Presbyterians form new denomination

Conservative Presbyterians launched a new denomination in January, though most don't plan to leave their current one. In response to the Presbyterian Church (USA)'s decision to ordain noncelibate gays and lesbians, dissenting congregations can exclusively join the new Evangelical Covenant Order of Presbyterians (ECO), but they can also affiliate with it while remaining in the PC(USA). A poll of the 2,100 representatives from 900 congregations who attended the ECO's founding conference in Florida indicated most churches would not leave the PC(USA). But the New Wineskins Association of Churches, which broke from the PC(UCA) in 2007, said it would "conclude its ministry" and merge with the ECO.

Contraception fight no longer just for Catholics

Evangelicals joined Roman Catholics in challenging a government mandate that employers' insurance plans cover contraceptives and some abortifacients. In December, the Council for Christian Colleges and Universities sent a letter to the White House, voicing concerns that none of its members would "fall within the regulation's extremely anemic religious exemption." A group of high-profile evangelical leaders also sent a letter written "in solidarity, but separately" from Catholics to protest the requirement. Additionally, Colorado Christian University filed a federal lawsuit against the mandate. In January, the Obama administration granted a one-year delay for religious employers to comply with the mandate, but did not broaden its religious exemption.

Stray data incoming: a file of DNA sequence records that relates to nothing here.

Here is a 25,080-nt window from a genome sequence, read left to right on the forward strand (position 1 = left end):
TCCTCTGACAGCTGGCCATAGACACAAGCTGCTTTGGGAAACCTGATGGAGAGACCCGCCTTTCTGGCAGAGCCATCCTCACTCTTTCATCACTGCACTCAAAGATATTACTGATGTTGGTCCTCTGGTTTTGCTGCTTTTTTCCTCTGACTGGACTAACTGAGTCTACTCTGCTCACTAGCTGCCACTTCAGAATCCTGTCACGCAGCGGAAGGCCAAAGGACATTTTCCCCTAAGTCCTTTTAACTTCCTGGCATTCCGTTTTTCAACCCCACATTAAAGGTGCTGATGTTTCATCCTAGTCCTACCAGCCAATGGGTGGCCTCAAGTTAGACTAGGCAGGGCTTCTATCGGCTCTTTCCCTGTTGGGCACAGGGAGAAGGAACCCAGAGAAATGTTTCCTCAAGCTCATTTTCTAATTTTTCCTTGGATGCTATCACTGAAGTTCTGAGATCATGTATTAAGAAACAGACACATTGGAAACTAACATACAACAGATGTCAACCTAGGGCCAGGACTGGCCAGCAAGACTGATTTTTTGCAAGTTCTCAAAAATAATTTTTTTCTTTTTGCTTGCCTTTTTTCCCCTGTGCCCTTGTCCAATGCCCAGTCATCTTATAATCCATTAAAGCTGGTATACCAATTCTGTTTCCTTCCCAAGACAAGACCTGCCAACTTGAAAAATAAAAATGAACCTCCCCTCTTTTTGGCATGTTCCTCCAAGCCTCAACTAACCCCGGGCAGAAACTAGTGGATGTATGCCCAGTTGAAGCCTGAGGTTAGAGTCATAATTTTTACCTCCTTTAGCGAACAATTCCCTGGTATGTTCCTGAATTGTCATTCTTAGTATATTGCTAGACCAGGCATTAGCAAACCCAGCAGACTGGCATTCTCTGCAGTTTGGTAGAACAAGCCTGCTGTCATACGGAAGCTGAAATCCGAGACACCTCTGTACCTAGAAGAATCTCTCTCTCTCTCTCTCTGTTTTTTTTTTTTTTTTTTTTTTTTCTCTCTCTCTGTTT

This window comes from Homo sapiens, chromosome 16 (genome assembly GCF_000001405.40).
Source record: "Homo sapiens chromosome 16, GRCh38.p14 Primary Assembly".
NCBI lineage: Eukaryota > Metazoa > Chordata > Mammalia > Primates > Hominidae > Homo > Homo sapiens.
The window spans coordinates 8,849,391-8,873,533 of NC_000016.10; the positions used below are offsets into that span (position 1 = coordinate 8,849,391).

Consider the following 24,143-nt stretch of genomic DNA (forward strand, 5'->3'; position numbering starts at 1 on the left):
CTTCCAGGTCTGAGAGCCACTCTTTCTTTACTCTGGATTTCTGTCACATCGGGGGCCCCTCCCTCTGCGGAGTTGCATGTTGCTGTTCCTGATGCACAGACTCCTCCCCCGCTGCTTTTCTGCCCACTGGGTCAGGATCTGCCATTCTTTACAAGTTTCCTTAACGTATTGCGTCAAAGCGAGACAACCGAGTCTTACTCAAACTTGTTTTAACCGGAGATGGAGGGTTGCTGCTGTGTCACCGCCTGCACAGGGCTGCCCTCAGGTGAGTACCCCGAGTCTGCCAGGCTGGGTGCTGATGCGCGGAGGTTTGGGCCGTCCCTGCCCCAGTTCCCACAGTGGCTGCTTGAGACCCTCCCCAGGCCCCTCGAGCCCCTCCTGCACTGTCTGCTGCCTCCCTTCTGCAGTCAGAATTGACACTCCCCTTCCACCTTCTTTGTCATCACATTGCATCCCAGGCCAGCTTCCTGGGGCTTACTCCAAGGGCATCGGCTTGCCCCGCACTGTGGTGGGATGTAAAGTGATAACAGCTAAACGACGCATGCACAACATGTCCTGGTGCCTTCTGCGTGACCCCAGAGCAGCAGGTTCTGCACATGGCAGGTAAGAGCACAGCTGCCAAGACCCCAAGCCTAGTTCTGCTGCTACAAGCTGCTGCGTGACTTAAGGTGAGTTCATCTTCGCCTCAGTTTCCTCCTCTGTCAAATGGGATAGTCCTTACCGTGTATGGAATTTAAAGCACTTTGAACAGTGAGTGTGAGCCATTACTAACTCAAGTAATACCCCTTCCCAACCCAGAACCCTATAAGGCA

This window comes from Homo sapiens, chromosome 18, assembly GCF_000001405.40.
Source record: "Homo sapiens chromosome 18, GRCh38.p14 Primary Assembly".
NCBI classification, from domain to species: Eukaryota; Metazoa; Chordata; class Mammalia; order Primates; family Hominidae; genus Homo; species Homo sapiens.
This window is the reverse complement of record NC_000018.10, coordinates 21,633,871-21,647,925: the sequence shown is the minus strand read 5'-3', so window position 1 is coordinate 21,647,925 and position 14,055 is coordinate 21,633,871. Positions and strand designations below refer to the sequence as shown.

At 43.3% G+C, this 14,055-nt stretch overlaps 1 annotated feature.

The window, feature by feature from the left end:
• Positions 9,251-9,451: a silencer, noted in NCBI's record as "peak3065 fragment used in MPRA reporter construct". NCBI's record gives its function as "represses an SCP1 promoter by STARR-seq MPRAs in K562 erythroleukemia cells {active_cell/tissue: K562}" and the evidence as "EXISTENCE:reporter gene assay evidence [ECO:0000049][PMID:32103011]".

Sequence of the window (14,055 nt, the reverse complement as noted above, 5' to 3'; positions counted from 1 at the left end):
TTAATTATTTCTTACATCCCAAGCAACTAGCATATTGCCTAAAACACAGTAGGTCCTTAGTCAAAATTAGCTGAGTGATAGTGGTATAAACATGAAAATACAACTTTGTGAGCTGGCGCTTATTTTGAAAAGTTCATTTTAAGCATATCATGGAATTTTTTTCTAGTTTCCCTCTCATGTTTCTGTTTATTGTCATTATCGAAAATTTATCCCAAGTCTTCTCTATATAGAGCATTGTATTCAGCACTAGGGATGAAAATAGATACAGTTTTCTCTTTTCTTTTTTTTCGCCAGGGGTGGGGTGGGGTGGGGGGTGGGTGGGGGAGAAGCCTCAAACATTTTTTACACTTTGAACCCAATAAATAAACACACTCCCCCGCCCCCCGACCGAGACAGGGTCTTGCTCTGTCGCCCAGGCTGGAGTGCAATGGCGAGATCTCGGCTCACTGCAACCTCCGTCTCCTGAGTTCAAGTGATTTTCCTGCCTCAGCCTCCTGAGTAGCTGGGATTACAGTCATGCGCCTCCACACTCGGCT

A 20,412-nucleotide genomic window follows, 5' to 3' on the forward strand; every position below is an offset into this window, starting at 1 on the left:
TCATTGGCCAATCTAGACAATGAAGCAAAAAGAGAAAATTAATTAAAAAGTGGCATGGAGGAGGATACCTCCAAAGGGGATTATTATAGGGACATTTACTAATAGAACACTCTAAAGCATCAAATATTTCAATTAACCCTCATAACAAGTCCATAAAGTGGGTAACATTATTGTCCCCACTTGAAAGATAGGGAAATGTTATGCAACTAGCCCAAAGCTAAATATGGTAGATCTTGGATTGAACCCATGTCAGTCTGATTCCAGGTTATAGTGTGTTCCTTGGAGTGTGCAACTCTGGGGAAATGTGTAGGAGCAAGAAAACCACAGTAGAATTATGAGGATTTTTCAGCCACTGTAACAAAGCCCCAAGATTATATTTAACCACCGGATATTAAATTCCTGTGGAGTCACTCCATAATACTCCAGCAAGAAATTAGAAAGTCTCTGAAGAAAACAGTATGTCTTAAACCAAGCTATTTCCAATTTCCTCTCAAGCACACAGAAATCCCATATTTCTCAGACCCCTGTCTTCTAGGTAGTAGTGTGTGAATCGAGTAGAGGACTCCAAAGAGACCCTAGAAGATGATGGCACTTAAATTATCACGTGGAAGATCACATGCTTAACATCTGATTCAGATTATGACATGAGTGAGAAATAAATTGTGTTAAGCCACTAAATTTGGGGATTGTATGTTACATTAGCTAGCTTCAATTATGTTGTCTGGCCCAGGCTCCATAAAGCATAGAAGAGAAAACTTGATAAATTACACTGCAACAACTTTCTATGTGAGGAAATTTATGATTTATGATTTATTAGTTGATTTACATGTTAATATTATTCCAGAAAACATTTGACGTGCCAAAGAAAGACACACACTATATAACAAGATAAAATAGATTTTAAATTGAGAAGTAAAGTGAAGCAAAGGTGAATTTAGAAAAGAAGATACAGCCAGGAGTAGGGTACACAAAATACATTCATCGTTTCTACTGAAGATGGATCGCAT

Court: Ultrasound before abortions

A pro-life law now has another lease on life. The Fifth Circuit Court of Appeals upheld a Texas law requiring abortion providers to perform an ultrasound, have the patient listen to the fetal heartbeat, and give a detailed description of the fetus. Under the law, a woman cannot decline hearing the description except in cases of rape, incest, or fetal abnormality. The January ruling by a three-judge panel overturned a lower court decision that said the law was unconstitutional because it forced doctors to be the "mouthpiece" of the state's ideological agenda. Proponents argue the law ensures women are fully informed before deciding to abort. The Center for Reproductive Rights said it would appeal for a rehearing by the entire Fifth Circuit.

Christianity becomes a foreign religion

SUDAN Sudanese Christians face more government pressure than ever following last year's secession by South Sudan. In January, the Ministry of Guidance and Religious Endowments sent a letter warning it would arrest church leaders for engaging in evangelistic activities or failing to register their contact information. Within weeks, police arrested and beat a Khartoum evangelist, apparently for using his church as his home. Another church leader was arrested when he complained that authorities seized his church's property and gave it to a Muslim businessman. Religious leaders within Sudan have said Christianity is now culturally and officially considered a foreign religion in the north.

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Judge: Is Lord's Prayer really Christian?

A Delaware county council has a novel defense for why it recites the Lord's Prayer before meetings: The prayer is generic because Jesus was a Jew. The district judge overseeing the lawsuit against Sussex County questioned whether the prayer was specifically Christian because it makes "no reference to Jesus or Allah."

Additionally, in January the United States Supreme Court refused to consider two other cases involving public prayer. The Fourth Circuit Court of Appeals had ruled that a North Carolina county commission's prayer policy is neutral on its face but unconstitutional in practice, as the majority of prayers referenced Jesus and no non-Christians offered any. And the Third Circuit had ruled that a Delaware school board's opening prayers were unconstitutional because students were often present, making the meetings analogous to public graduation ceremonies. The Supreme Court's denial means the current decisions stand.

Communist party keeps religion ban